For Texas High School graduate Travis Mann, attending a local premiere of a movie that opened across the nation may feel like a daydream from back in his youthful days of watching Steven Spielberg flicks.
But happen it sure did when "I Can Only Imagine," a movie about MercyMe singer and songwriter Bart Millard, opened in Texarkana.
Mann, whose high school years were spent here in Texarkana, followed his dream to study business, gain practical experience on movie sets, graduate from law school, work in the movie industry for Disney and other companies and then start his own company, Cobalt Pictures.
Mann was an executive producer for "I Can Only Imagine," which as of this past weekend had earned $70 million since opening in mid-March, bankrolled by just an estimated $7 million budget, according to IMDB.
"It's been a long road to get here," admitted Mann earlier this week, reflecting on the journey that's taken him to this point.
For young Travis, movies were forever an interest, whether it was seeing films in the days of George Lucas and "Star Wars" or shooting his own student films. His imagination was captured. In high school, he started thinking about what he wanted to do with his life, and he took a cue from sound advice given to him.
He recalls being told that every industry in some way is related to money and capital, so he decided to attend Southern Methodist University, where he studied finance but never lost interest in movies. Then he saw that Oliver Stone was coming to the area to film a movie.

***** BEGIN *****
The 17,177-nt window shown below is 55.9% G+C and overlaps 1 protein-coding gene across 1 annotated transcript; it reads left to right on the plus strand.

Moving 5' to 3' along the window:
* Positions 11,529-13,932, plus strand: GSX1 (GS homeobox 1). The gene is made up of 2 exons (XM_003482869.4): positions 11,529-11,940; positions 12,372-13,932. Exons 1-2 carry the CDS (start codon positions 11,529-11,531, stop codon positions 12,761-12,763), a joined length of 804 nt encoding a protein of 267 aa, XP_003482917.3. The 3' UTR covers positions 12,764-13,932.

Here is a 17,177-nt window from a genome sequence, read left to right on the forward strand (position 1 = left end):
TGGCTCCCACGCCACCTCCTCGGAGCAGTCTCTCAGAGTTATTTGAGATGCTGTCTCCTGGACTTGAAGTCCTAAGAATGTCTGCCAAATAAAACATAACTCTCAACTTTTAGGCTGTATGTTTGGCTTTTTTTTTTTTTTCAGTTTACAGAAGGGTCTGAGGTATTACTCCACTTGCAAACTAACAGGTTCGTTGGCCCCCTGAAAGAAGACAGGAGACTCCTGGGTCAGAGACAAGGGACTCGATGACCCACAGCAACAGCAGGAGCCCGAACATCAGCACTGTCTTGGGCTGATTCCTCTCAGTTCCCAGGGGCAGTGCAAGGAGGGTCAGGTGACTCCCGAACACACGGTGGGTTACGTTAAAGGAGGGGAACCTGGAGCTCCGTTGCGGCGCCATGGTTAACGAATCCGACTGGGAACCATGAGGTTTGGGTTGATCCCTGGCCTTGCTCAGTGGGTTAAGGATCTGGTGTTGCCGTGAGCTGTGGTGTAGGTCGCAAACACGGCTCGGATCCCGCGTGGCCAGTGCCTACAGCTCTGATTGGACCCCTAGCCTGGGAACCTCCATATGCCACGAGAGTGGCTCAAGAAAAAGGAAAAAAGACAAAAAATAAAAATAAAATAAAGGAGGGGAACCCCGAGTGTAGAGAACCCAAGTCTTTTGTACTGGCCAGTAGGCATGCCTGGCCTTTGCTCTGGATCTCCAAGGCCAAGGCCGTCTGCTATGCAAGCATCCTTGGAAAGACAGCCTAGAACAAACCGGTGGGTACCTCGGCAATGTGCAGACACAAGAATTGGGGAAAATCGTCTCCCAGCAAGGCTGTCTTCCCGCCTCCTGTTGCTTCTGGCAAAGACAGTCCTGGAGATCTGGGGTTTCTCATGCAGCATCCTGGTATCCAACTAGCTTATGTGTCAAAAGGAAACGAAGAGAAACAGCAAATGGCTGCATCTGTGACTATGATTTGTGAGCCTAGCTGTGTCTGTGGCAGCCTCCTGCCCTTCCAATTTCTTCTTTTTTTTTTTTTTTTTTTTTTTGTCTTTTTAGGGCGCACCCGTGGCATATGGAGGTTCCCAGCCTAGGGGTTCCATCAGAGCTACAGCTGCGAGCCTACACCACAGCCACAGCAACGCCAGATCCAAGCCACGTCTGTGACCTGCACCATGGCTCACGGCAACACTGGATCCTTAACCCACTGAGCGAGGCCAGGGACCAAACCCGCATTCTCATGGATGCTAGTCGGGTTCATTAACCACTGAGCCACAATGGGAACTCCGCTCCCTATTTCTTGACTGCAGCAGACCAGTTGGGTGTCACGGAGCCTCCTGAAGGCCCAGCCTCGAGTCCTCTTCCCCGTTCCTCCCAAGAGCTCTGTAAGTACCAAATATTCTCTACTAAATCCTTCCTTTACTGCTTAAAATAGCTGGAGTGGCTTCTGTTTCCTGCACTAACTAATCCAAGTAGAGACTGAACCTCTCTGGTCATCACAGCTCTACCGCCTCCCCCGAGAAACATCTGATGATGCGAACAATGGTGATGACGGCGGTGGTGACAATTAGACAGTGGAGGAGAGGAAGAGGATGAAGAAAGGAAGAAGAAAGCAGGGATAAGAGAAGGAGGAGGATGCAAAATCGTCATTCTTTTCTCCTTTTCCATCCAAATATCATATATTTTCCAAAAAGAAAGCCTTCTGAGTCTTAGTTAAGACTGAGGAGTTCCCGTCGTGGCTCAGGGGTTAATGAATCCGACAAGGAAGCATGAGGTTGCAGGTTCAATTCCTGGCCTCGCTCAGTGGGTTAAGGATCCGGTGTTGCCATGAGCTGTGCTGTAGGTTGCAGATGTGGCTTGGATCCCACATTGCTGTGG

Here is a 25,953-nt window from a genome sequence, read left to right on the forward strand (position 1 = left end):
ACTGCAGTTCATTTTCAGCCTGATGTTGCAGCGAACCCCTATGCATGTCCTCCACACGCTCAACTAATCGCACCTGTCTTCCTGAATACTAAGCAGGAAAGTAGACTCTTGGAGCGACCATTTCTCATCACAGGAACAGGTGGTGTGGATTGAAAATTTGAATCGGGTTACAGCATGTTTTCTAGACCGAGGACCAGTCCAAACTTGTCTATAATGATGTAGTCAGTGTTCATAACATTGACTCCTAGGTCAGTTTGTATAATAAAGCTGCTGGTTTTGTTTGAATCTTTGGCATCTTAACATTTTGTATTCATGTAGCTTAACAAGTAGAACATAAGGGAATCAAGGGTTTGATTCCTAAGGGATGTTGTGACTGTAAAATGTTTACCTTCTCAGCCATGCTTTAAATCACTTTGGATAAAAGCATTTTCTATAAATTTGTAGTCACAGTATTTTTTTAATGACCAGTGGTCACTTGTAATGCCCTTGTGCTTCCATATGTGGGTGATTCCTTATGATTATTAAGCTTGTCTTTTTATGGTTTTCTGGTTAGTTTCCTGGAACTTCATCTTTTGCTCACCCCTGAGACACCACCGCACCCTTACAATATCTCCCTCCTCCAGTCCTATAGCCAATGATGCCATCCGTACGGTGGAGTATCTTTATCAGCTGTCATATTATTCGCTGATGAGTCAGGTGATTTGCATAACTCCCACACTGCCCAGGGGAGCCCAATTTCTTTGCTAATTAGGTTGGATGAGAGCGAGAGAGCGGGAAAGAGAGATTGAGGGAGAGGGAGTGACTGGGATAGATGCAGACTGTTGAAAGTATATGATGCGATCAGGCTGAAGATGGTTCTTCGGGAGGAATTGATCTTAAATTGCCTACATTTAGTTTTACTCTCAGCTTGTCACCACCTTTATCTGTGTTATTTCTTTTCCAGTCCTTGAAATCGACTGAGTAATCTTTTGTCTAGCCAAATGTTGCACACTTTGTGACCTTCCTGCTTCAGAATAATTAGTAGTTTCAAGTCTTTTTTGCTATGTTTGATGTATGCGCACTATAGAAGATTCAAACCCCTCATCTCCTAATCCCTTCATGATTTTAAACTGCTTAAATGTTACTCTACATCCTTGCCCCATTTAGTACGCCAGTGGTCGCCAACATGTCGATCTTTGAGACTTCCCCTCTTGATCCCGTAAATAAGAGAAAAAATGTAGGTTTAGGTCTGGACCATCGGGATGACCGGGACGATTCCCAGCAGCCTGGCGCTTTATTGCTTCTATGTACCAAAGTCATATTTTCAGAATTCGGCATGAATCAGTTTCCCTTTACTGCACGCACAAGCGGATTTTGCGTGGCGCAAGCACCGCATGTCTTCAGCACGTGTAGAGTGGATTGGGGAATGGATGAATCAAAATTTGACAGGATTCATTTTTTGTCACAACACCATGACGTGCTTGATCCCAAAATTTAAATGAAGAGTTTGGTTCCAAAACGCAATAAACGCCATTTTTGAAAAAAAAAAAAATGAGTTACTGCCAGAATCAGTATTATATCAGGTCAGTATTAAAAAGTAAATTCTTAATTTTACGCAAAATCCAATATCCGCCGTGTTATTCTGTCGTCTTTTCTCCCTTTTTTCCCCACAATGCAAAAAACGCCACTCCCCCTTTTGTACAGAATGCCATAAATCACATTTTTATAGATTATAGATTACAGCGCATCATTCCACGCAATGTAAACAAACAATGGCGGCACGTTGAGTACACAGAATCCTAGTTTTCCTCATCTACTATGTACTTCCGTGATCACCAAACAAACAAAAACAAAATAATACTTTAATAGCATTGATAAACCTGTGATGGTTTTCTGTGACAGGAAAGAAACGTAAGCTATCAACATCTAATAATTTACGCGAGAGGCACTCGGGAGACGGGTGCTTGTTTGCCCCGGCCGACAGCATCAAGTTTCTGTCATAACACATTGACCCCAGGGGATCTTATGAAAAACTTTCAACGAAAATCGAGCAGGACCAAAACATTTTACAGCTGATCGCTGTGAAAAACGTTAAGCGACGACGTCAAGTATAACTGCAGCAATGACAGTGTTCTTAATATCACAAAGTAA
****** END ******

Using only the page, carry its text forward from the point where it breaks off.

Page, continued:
"He was coming to Dallas to make movies and he did a movie called 'Born the on Fourth of July' with Tom Cruise," Mann recalled. Cruise was a young star back then.
And with an SMU friend working on the production, Mann's plucky persistence and offer to work for free eventually landed him a gopher job on set. His eagerness—and dogged persistence—led to more work, and then again to do the same for "JFK."
Mann would pick people up from the airport, answer the phones and run all sorts of errands. He'd also drive the original, unprocessed 35 mm film, safely packed into film cans, to and from the airport to be sent to New York City for processing, he explains. A screening copy would be flown back to the production crew. Editors would sync the sound with the infamous "Clack!" from the film slate, and from there they'd watch these "dailies," he said.
"It sounds ridiculous but was actually very important," he recalled. If anything happened to the film, an entire day of production would be lost.
In his routine trips to pick up industry folks at the airport, he'd talk with them about the movie business. He remembers someone suggested law school, so he studied at UCLA, choosing electives where he could learn about intellectual property and copyright. He worked for the Directors Guild of America for a semester.
"It was a great education and a wonderful background because so much about putting projects together for films is about contracts," Mann said about law school. It certainly paid off when he started his company, Cobalt, about five years ago.